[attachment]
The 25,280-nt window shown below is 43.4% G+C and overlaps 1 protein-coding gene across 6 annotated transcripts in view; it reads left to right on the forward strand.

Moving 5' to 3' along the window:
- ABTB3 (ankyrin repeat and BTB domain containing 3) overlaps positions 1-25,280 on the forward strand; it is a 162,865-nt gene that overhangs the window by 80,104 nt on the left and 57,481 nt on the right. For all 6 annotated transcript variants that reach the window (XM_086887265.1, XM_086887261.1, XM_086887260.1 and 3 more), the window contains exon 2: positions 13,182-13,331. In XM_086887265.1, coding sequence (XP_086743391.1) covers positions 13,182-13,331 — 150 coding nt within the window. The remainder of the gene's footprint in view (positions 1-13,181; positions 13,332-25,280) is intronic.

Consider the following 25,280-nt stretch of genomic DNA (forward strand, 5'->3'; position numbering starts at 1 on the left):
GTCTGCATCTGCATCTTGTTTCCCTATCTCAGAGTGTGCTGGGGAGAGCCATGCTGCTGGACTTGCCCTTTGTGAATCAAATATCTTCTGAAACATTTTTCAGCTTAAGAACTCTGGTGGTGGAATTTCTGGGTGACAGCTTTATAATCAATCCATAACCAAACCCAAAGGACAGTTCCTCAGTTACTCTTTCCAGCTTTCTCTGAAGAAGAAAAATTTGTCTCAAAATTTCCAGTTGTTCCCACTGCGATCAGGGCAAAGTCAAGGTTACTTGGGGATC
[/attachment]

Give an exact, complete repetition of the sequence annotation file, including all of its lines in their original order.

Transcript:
The 25,280-nt window shown below is 43.4% G+C and overlaps 1 protein-coding gene across 6 annotated transcripts in view; it reads left to right on the forward strand.

Moving 5' to 3' along the window:
- ABTB3 (ankyrin repeat and BTB domain containing 3) overlaps positions 1-25,280 on the forward strand; it is a 162,865-nt gene that overhangs the window by 80,104 nt on the left and 57,481 nt on the right. For all 6 annotated transcript variants that reach the window (XM_086887265.1, XM_086887261.1, XM_086887260.1 and 3 more), the window contains exon 2: positions 13,182-13,331. In XM_086887265.1, coding sequence (XP_086743391.1) covers positions 13,182-13,331 — 150 coding nt within the window. The remainder of the gene's footprint in view (positions 1-13,181; positions 13,332-25,280) is intronic.

Consider the following 25,280-nt stretch of genomic DNA (forward strand, 5'->3'; position numbering starts at 1 on the left):
GTCTGCATCTGCATCTTGTTTCCCTATCTCAGAGTGTGCTGGGGAGAGCCATGCTGCTGGACTTGCCCTTTGTGAATCAAATATCTTCTGAAACATTTTTCAGCTTAAGAACTCTGGTGGTGGAATTTCTGGGTGACAGCTTTATAATCAATCCATAACCAAACCCAAAGGACAGTTCCTCAGTTACTCTTTCCAGCTTTCTCTGAAGAAGAAAAATTTGTCTCAAAATTTCCAGTTGTTCCCACTGCGATCAGGGCAAAGTCAAGGTTACTTGGGGATC